“There’s no point in killing a bad priest,” the parishioner tells him. “But killing a good one? That would be a shocker.”
And so begins the worst week of Father James’ life—even though that life doesn’t look that much different at first. The priest goes about doing his work, trying to encourage his parishioners in times of trouble, exhorting them in his own understated way to be better people.
But it’s clear, to both him and us, that he’s doing precious little for these people. They disregard his advice and openly mock he and his faith. “Run along now, father,” an abusive adulterer tells him. “Your sermon is finished.”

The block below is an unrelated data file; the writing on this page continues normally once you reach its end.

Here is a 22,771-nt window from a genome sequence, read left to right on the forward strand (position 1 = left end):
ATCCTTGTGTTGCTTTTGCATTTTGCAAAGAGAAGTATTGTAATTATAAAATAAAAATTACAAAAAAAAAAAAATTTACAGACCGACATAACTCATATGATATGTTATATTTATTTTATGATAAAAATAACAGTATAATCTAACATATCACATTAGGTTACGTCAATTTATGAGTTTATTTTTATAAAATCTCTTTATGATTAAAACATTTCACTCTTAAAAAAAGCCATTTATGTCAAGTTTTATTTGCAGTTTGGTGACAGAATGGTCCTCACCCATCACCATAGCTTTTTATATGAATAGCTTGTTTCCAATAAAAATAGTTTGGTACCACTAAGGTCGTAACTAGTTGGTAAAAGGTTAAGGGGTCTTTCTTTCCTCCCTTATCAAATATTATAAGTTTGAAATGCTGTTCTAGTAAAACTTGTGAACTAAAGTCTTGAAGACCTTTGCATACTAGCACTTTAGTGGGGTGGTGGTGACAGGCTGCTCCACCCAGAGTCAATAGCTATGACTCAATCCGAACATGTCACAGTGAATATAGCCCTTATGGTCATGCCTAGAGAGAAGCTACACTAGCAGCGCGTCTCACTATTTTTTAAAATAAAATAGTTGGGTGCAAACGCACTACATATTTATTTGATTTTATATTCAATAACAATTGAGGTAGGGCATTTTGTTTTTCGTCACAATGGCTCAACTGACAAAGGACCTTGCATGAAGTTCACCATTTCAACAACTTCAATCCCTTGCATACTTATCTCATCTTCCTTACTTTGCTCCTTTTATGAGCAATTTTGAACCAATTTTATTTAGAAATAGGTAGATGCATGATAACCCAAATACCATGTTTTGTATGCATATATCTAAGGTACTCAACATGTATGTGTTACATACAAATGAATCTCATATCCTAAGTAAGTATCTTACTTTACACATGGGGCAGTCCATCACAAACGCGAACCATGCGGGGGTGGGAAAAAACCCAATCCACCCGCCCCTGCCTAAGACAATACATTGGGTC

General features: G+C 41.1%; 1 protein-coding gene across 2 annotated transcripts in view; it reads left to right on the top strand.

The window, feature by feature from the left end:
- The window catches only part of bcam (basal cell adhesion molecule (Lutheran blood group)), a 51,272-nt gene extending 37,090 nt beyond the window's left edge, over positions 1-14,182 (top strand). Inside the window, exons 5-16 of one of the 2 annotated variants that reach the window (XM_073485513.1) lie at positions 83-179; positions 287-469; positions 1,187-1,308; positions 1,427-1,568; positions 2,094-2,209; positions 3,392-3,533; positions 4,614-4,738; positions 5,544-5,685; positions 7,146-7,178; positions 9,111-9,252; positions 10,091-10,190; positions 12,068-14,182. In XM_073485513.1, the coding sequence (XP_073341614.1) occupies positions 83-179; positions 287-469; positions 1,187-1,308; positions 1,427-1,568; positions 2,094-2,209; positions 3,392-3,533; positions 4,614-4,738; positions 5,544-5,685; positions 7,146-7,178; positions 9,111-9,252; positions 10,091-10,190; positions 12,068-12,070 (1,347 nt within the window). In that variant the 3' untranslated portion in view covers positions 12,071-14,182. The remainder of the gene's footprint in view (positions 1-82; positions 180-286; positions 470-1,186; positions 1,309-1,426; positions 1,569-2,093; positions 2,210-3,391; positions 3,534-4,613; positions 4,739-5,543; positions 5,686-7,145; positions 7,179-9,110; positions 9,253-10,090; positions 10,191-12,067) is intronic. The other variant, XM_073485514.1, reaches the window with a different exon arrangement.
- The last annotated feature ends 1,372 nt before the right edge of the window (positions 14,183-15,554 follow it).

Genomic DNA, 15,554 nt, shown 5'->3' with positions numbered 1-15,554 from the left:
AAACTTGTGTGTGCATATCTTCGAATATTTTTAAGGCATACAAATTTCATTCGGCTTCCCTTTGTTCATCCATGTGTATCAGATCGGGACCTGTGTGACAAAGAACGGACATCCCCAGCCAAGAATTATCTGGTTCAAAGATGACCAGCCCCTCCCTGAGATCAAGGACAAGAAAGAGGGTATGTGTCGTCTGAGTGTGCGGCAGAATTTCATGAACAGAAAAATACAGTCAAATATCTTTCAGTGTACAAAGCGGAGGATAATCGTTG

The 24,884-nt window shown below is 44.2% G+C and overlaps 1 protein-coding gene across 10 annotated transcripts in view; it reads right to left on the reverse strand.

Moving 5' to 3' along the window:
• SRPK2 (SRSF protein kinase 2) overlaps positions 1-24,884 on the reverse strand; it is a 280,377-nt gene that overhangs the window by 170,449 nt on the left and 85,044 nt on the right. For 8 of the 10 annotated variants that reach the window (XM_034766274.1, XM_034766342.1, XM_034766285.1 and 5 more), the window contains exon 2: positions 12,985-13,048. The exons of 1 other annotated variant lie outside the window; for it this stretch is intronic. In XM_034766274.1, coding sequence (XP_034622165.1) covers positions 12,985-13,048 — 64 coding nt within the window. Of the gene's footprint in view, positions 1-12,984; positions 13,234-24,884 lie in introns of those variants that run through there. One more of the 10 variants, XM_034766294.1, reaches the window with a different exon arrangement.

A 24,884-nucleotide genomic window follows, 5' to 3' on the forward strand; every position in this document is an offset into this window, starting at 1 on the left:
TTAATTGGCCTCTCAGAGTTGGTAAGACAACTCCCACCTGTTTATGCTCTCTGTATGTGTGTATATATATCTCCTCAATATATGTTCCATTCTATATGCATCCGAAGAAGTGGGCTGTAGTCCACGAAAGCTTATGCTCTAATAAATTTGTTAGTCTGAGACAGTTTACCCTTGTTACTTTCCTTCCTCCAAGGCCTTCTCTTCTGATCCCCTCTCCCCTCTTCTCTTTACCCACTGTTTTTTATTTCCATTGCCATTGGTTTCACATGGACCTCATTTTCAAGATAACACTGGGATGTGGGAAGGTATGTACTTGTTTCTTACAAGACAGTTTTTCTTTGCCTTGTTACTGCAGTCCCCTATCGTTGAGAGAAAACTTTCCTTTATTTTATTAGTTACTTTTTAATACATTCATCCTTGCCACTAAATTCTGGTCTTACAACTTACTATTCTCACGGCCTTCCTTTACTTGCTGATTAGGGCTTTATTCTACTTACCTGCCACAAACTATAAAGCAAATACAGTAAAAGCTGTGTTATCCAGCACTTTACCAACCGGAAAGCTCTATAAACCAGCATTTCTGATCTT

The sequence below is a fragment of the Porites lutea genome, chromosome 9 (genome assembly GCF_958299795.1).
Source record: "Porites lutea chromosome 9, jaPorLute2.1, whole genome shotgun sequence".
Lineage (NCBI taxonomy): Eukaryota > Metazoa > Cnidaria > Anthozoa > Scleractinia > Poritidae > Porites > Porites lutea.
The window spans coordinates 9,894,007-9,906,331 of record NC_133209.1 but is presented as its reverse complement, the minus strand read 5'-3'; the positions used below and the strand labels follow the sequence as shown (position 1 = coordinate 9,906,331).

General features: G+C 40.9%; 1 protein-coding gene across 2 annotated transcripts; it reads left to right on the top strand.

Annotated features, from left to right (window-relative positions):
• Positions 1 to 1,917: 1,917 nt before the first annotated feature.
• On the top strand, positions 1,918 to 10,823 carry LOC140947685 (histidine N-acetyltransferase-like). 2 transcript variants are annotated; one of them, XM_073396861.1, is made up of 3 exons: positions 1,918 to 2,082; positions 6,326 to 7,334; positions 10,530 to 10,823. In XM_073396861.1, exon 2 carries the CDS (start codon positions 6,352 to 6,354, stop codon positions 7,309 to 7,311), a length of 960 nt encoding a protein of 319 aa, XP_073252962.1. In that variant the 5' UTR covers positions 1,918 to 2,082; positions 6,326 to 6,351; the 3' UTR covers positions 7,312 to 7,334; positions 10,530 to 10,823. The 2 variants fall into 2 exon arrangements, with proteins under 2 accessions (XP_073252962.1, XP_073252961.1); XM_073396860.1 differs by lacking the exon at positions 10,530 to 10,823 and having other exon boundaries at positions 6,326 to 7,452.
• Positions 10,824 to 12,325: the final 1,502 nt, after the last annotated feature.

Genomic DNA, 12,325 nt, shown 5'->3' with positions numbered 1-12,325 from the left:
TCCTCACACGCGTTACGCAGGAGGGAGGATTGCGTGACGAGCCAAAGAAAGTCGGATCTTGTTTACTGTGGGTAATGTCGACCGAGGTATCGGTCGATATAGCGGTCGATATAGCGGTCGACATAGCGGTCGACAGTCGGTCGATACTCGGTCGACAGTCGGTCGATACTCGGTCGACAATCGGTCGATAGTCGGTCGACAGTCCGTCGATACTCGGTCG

Many of his flock are openly disgusted by the Catholic Church. They talk about its perceived wealth as they themselves lose their businesses. They dwell on the pedophile priest scandal. They drag up some of the most shameful events of the Church’s long, checkered history. “When you have a history of screwing the Jews out of their money and collaborating with Nazis, it’s like the pot calling the kettle black, isn’t it?” one says, shrugging off James’ advice. They poke Father James with terrible anecdotes that suggest God is either callous to human suffering or not around at all. And when Father James’ sanctuary burns to the ground, people stand about the sacred bonfire, staring at the spectacle. Some laugh. No one, except, Father James himself, seems to see it as much of a loss.